LOOK FOR THE NEW YORK LABEL
The New York garment industry wants you to look for the "Proudly Made in New York" label that will soon be attached to all clothes made in the city.
As part of a push to help the NYC garment industry -- which was battling economic problems even before the Sept. 11 terrorist attacks -- a coalition of manufacturers, unions, designers and retailers have joined forces to increase sales of NYC clothes by letting shoppers know where much of their clothing comes from.
At a Friday kickoff, New York U.S. Sens. Charles Schumer and Hillary Rodham Clinton, along with garment union head Bruce Raynor, fashion designers Nicole Miller and Elie Tahari, Brooks Brothers CEO Joe Gromek, and NYC mayoral candidate Mark Green officially launched the "Made in New York" label campaign.
The red, white and blue "hang tags" -- which feature the words "UNITE! Proudly Made in New York" on a field of stars and stripes -- will be distributed to local garment shops during the next several weeks and should start turning up in stores soon. In addition, as part of the promotional effort, retailers are being asked to develop in-store displays of "Proudly Made in New York" products.
The UNITE on the tag is not only a patriotic moniker but also the acronym for the Union of Needletrades, Industrial and Textile Employees, a union with more than a century of history. Collectively, the apparel union boasts more than 200,000 members nationally. It is headquartered in New York City
Hundreds of garment factories in Lower Manhattan were closed for a week following the Sept. 11 attacks that demolished the World Trade Center twin towers. The closures -- necessary for emergency reasons -- were compounded by retailers around the country cutting orders because of the marked drop in consumer spending following the attacks.
"Made in New York has always been a mark of pride," Raynor said. "Right now made in New York is a mark of pride for all of America."
TUITION BREAKS FOR IMMIGRANTS
A long-sought college tuition break for California students whose residency in the state might not be entirely legal has been signed into law.
Last week, Gov. Gray Davis signed a bill that allows graduates of California high schools who don't have legal residency status to attend a community college or one of the California State University system schools for the same price as legal residents.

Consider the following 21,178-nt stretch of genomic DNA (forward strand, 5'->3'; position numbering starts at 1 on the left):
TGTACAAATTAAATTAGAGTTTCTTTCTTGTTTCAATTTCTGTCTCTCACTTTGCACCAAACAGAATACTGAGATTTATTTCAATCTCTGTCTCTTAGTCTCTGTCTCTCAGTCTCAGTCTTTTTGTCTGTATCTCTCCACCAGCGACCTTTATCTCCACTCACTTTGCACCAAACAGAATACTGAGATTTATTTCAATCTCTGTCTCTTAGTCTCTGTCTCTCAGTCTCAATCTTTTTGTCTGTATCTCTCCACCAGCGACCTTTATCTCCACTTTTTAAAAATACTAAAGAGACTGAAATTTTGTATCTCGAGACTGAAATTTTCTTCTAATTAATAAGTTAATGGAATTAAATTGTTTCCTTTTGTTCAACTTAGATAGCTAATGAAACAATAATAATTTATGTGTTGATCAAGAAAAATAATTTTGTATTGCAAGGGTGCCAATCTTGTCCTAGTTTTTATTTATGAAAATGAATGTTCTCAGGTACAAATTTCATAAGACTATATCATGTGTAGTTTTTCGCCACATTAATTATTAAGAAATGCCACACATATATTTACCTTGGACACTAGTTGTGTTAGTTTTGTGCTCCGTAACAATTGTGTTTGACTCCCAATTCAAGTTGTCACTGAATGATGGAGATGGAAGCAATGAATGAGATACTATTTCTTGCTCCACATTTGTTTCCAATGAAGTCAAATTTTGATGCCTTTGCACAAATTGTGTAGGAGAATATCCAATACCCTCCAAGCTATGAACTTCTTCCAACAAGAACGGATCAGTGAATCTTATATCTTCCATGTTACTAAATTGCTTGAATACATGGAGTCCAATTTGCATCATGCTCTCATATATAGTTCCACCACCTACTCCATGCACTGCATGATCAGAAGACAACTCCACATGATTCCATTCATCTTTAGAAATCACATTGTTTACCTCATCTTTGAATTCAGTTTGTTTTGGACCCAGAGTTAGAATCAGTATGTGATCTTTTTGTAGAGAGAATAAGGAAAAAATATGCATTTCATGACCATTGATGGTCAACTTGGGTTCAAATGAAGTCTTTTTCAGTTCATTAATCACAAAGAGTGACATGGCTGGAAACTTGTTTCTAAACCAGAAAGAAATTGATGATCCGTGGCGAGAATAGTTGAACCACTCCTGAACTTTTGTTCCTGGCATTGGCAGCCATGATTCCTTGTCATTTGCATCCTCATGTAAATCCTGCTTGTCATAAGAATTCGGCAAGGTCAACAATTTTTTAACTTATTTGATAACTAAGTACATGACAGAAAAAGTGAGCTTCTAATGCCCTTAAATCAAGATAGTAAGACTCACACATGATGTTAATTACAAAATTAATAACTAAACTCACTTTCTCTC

"Kids who grew up and graduated from high school here should not be priced out of a future," said Davis.
The measure was written by Assemblyman Marco Firebaugh, who represents the heavily Latino East Los Angeles area. It grants in-state tuition to students who spent three years in a California high school and have applied for legal residency.
Immigration rights advocates had urged California to end the requirement that students whose residency status is not legal pay the higher out-of-state tuition rate even if they have lived in California much of their lives and attended school in the state.
Access to higher education has been seen as a key to getting immigrant families out of the minimum wage and blue-collars sector and into higher-paying professions. Mexico's President Vicente Fox this summer publicly called on California to change its tuition policy.
Tuition at CSU schools is $1,839 per year for residents and $7,380 for non-residents; community college cost residents $11 per credit hour but $130 for non-residents.
The measure does not apply to the prestigious University of California system, which already has a policy in place granting in-state tuition to all qualified students.
The USDA Food Pyramid is wrong. Not merely wrong, but wildly wrong.
That's according to nutrition expert Dr. Walter C. Willett, who offers a new food pyramid derived from decades of research by Harvard Medical School and Harvard's School of Public Health in his new book "Eat, Drink and Be Healthy: The Harvard Medical School Guide to Healthy Eating" (Simon & Schuster, $25).
In his book, Willett says eggs are not the poison the public has been taught and explains why some margarines are a lot worse than you thought. He also tells why the oil in a potato chip can be better for you than the potato.
Willett's book also includes simple menu plans and more than 50 recipes utilizing his new food pyramid.
TRICK OR TREAT
Despite the tragic events of Sept. 11, people say they still plan to enjoy the fantasy and festivities surrounding the Halloween holiday.
That's according to a NRF survey, which finds consumers plan to spend an average of $45 per household this year on Halloween candy, costumes and decorations.
The poll of 1,000 respondents, conducted for NRF by Market Facts, Inc., shows that both kids and adults are still sweet on celebrating Halloween this year. Home decor for Halloween continues to gain in popularity, with 55 percent of people planning to do some type of Halloween decorating this year. 67 percent of young adults ages 18 to 24 plan to decorate their homes for parties or just to celebrate the season.
"We find it encouraging that many consumers are so enthusiastic about celebrating the Halloween season," said NRF President and CEO Tracy Mullin. "This is perhaps the first tangible sign that the shock of Sept. 11 is beginning to subside and consumers are eager to get on with their lives."
Pop culture is once again expected to have a strong influence on costume ideas for youngsters. Fictional heroes such as Harry Potter, Batman, Power Rangers and the X-Men will trick or treat alongside real-life heroes -- as more kids plan to dress up as police officers or firefighters this year.
(Web sites: nrf.com, unitymarketingonline.com, ecandy.com, costumers.org)